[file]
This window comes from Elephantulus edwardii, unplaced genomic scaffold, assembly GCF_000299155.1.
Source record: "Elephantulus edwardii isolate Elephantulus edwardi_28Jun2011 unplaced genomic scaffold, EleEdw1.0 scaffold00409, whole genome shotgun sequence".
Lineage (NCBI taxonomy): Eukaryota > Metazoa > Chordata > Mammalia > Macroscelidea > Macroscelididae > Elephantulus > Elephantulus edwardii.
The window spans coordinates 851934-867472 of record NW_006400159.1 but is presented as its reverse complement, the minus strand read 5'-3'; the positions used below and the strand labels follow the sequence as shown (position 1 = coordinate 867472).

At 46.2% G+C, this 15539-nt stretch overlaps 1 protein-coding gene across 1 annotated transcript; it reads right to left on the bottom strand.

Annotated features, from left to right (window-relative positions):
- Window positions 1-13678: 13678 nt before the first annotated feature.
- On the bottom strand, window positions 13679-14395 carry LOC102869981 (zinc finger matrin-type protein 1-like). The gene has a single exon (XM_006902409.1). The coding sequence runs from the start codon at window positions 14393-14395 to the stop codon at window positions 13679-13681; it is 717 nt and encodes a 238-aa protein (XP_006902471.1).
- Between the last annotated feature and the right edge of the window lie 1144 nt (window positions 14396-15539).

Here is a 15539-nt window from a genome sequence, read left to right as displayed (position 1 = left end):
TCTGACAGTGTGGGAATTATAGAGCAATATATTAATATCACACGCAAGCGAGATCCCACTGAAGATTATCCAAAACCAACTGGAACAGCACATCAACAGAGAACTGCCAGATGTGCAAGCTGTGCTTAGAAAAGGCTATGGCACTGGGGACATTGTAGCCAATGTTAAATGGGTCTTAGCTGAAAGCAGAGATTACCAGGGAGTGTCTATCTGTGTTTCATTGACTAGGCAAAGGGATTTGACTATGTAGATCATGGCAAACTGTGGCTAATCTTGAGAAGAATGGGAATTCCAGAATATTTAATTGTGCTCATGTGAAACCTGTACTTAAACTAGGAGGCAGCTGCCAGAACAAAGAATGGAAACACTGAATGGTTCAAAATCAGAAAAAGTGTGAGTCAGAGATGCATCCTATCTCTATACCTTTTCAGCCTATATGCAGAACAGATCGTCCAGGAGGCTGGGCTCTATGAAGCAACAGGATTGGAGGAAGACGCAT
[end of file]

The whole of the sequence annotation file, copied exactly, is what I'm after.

This window comes from Elephantulus edwardii, unplaced genomic scaffold, assembly GCF_000299155.1.
Source record: "Elephantulus edwardii isolate Elephantulus edwardi_28Jun2011 unplaced genomic scaffold, EleEdw1.0 scaffold00409, whole genome shotgun sequence".
Lineage (NCBI taxonomy): Eukaryota > Metazoa > Chordata > Mammalia > Macroscelidea > Macroscelididae > Elephantulus > Elephantulus edwardii.
The window spans coordinates 851934-867472 of record NW_006400159.1 but is presented as its reverse complement, the minus strand read 5'-3'; the positions used below and the strand labels follow the sequence as shown (position 1 = coordinate 867472).

At 46.2% G+C, this 15539-nt stretch overlaps 1 protein-coding gene across 1 annotated transcript; it reads right to left on the bottom strand.

Annotated features, from left to right (window-relative positions):
- Window positions 1-13678: 13678 nt before the first annotated feature.
- On the bottom strand, window positions 13679-14395 carry LOC102869981 (zinc finger matrin-type protein 1-like). The gene has a single exon (XM_006902409.1). The coding sequence runs from the start codon at window positions 14393-14395 to the stop codon at window positions 13679-13681; it is 717 nt and encodes a 238-aa protein (XP_006902471.1).
- Between the last annotated feature and the right edge of the window lie 1144 nt (window positions 14396-15539).

Here is a 15539-nt window from a genome sequence, read left to right as displayed (position 1 = left end):
TCTGACAGTGTGGGAATTATAGAGCAATATATTAATATCACACGCAAGCGAGATCCCACTGAAGATTATCCAAAACCAACTGGAACAGCACATCAACAGAGAACTGCCAGATGTGCAAGCTGTGCTTAGAAAAGGCTATGGCACTGGGGACATTGTAGCCAATGTTAAATGGGTCTTAGCTGAAAGCAGAGATTACCAGGGAGTGTCTATCTGTGTTTCATTGACTAGGCAAAGGGATTTGACTATGTAGATCATGGCAAACTGTGGCTAATCTTGAGAAGAATGGGAATTCCAGAATATTTAATTGTGCTCATGTGAAACCTGTACTTAAACTAGGAGGCAGCTGCCAGAACAAAGAATGGAAACACTGAATGGTTCAAAATCAGAAAAAGTGTGAGTCAGAGATGCATCCTATCTCTATACCTTTTCAGCCTATATGCAGAACAGATCGTCCAGGAGGCTGGGCTCTATGAAGCAACAGGATTGGAGGAAGACGCAT